Thousands of headlines in the past few months alone have referenced the uncertainty that we are going through, and “during these uncertain times” is a part of nearly everything written about the pandemic. However, uncertainty is not new. In fact, it individuals have experienced (and tried to manage) uncertainty since the advent of time, so, what, if anything, makes this pandemic moment unique? Prof. Walid A. Afifi, a Fellow of the International Communication Association, is among the worldwide leaders in the study of uncertainty. In this discussion, he will overview some of the decades of research on uncertainty across disciplines and geographic boundaries, and reflect on both the uneven distribution of uncertainty across communities and on the implications therein. He will also share preliminary data from a four-wave national study collected in the United States across a three month period spanning early stages of the covid pandemic, and introduce for the first time a framework that identifies four broad coping strategies for community-wide and chronic experiences of uncertainty.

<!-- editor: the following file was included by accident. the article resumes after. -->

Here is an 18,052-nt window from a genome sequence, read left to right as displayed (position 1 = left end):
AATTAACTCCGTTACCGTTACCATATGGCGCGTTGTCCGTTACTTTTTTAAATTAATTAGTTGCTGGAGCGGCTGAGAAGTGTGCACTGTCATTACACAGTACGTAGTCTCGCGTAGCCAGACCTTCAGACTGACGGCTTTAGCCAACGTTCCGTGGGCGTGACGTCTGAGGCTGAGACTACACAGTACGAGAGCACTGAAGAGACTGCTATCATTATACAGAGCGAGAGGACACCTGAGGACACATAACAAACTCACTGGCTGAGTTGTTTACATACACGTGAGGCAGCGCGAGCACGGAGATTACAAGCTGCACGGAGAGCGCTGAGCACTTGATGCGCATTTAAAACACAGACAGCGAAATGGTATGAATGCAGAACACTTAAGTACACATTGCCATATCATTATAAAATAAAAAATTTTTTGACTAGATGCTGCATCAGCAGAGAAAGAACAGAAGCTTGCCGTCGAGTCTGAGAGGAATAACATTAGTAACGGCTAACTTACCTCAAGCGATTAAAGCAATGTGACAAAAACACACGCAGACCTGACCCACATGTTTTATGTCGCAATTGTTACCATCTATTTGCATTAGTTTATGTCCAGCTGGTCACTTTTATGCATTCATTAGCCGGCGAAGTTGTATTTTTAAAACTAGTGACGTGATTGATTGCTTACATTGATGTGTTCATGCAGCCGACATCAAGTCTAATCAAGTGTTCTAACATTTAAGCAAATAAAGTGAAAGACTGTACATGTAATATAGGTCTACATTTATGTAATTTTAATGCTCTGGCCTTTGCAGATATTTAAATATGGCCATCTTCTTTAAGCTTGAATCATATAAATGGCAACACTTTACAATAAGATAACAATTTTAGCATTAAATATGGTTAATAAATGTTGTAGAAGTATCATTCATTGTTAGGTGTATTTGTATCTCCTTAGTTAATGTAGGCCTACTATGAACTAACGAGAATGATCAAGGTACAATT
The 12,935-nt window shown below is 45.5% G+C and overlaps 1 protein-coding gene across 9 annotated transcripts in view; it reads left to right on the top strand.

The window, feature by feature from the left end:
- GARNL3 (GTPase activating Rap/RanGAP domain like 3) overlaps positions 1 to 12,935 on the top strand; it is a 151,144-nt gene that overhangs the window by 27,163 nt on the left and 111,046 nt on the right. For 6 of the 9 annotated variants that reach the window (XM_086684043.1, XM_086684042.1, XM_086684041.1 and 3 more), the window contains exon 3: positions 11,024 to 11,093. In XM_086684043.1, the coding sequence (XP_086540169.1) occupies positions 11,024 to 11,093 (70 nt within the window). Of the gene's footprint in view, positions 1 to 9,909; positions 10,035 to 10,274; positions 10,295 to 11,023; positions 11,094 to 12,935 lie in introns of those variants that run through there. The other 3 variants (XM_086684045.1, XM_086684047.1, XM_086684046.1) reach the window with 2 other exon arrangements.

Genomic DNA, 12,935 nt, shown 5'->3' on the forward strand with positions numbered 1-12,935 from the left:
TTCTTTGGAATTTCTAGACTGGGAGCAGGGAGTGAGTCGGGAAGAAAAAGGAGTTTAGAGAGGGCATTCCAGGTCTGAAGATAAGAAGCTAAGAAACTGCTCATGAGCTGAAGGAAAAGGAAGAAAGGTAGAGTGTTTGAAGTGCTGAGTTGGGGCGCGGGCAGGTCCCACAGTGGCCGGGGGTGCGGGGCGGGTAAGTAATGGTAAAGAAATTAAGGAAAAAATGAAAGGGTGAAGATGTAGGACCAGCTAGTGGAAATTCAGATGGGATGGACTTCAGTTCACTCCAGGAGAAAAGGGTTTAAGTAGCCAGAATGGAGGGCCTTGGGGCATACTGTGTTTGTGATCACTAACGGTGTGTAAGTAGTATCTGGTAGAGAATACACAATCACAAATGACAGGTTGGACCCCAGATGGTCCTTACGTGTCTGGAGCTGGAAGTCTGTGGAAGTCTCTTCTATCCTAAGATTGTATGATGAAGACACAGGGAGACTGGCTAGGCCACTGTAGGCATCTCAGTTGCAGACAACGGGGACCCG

Walid A. Afifi (PhD, University of Arizona) is a Professor in the Department of Communication and Director of the Center for Middle East Studies at the University of California, Santa Barbara (UCSB). He is an author on over 75 articles, chapters, and books, served as Chair of the Department of Communication Studies at the University of Iowa (2013-2016), served as Chair (2016-2018) of national Task Force on academic-community collaboration with members of oppressed communities, and is a leading voice in the Communication discipline to create more inclusive spaces. His program of research revolves around uncertainty and information-management decisions and has led to the development and refinement of the Theory of Motivated Information Management. That work has increasingly focused on immigrant communities and/or communities experiencing trauma. He was recently elected as a Fellow of the International Communication Association (the first Palestinian so honored) and recognized by UCSB for “extraordinary commitment to the general growth and development of students and the quality of student life.” He is a proud father to two daughters.
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